by Ramya Jaidev
Isfahan Calling: the Old Red Lion Theatre in Angel, London at 7:30 pm daily until 14 March 09.
Isfahan Calling is set some time in the recent past, in the middle of an coalition forces military campaign against Iranian militia, which is as potentially devastating as its outcome is indeterminate. That indeterminacy leads into an examination of the role of propaganda and other forms of psychological manipulation as strategic measures- a tactic that the U.S Department of Defense calls ‘PSYWAR’. I don’t just mention this in order
to show off; furiously spitting “PSYWAR!” through gritted teeth between deep lungfuls of hysteria-inducing oxygen actually does evoke this play at its most manic moments.
That is not meant as a criticism.
S12 is a fictional British info-ops team who broadcast deceptive propaganda to Iranian militia over the radio. Zahra (Zahra Ahmadi) is the latest addition to the team, hand-picked and fast-tracked it seems, because of her Persian heritage: her parents were forced out of Iran during the Islamic revolutions. Her manager is Roy (Paul McEwan), a larger-than-life, scenery-chewing sort who runs the operation and is principally responsible for the mania mentioned above. The cast is rounded out by the other team members, the most memorable being Lee (Matthew Ashforde). That is not a slight on them- they exist to provide the nuts and bolts, to nudge the narrative along towards the riveting, explosive climax and the unwarranted, emotionally manipulative ending that occurs about twenty minutes later.
It is structured as a thriller, and to give the climax away would do both Philip De Gouveia’s writing and Paul McEwan’s performance a disservice. Neither is restrained, but that would be nitpicking, and denying them the credit would rob the production of its greatest asset- its unbridled energy. De Gouveia is a political analyst by day, and there are instances when the script reflects the crazed, comic-book dynamism of being given free rein to fictionalize in realms that, on a normal working day, mainly involve phone-calls and paperwork. I can’t really comment as to its accuracy, but his writing is interesting. The only real problem is the ending, which is forced, manipulative and thoroughly unnecessary. The points that De Gouveia wants to make - about the potential for abuse of power in psychological warfare, the possibility of megalomania, the ethics of this sort of operation, and whether there is a necessary disjunction between being a good citizen and being a good human — have all been made. And yet the play carries on.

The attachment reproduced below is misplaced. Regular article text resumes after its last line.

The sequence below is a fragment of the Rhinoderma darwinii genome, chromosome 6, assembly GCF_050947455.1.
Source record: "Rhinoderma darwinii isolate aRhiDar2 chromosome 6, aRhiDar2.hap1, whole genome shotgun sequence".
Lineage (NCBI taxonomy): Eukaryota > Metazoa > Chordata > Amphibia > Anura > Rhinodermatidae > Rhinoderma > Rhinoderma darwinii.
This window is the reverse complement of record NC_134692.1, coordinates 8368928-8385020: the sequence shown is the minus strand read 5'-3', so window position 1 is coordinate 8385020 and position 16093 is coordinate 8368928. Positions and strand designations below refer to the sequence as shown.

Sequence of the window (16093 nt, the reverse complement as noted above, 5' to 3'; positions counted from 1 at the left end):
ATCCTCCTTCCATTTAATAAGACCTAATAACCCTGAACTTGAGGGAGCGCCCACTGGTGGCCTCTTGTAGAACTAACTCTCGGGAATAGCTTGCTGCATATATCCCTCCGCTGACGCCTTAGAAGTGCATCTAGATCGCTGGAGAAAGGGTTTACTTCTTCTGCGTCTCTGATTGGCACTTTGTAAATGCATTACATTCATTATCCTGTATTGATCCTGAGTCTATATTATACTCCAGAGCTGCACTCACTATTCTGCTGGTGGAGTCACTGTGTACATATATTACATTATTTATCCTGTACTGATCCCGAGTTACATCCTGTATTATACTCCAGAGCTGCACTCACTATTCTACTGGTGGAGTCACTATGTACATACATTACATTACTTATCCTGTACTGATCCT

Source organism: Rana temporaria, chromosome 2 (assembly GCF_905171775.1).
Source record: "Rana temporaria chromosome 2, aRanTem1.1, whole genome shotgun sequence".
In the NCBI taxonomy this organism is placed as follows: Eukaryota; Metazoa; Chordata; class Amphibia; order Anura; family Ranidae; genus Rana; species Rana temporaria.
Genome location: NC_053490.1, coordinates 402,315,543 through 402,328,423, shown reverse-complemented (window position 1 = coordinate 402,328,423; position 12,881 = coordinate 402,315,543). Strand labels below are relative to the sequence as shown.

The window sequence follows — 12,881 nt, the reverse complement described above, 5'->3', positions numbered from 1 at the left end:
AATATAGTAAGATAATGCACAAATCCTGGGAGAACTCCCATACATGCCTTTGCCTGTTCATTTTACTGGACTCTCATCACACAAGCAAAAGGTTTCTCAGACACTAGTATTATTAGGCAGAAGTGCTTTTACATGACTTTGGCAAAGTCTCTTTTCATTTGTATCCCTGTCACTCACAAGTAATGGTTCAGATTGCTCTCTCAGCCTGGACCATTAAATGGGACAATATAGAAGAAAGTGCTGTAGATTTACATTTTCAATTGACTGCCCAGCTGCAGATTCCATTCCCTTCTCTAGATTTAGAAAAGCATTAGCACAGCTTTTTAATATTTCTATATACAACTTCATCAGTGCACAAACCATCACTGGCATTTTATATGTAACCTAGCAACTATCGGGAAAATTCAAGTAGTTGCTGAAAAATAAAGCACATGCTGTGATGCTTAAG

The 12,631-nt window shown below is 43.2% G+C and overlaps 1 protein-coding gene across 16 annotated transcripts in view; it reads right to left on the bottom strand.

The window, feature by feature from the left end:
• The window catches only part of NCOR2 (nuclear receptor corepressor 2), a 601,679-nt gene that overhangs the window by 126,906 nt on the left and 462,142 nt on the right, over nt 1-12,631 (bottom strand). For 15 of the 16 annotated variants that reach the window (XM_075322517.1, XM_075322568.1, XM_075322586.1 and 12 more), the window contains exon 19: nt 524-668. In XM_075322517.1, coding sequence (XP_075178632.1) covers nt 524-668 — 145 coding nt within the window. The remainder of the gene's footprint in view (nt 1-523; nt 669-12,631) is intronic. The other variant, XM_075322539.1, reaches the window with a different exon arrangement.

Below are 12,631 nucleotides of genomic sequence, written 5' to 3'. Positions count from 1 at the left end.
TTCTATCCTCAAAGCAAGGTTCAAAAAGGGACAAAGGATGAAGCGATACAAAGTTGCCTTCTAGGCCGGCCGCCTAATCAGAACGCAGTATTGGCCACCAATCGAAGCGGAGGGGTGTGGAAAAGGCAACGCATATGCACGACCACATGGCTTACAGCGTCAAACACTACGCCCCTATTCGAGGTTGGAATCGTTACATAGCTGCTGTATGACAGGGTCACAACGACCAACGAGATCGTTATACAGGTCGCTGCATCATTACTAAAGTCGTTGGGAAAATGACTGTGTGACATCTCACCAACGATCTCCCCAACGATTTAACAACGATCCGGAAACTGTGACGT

Ahmadi and McEwan make the best of the clumsy ending, but there is plenty for them to work with elsewhere. Their broadcasts are a particular highlight- the lilting, inflected tones of Miss Layla (the character Zahra plays in her propaganda broadcasts) were both charming and unnerving, while Roy’s hijacking of the Iranian leader’s broadcast (and the lead-up to it) was compelling.
The direction (Kelly Wilkinson) is a little more problematic- there are a few scenes that drag, patches of dialogue that should sound better than they do, and a distracting and repetitive visual gimmick that is entirely out of place in a play of this sort. The cluttered set adds a sense of claustrophobia to the play, which works well in the intimate space. Sound and lighting were good, although I did nearly choke on the theatrical haze at one point.
This is an odd time to see a play about an Iranian propaganda war- President Obama’s attitude towards Iran generally representing a thaw in relations between Middle East and West- which is unfortunate for the playwright and production team. Had it been staged a year or two ago, it would have had a much greater sense of urgency, which political productions, more than any other kind, really benefit from. As my foreign policy days are behind me, I can only suggest that you see this play - it was an enjoyable and informative experience, despite some of its flaws.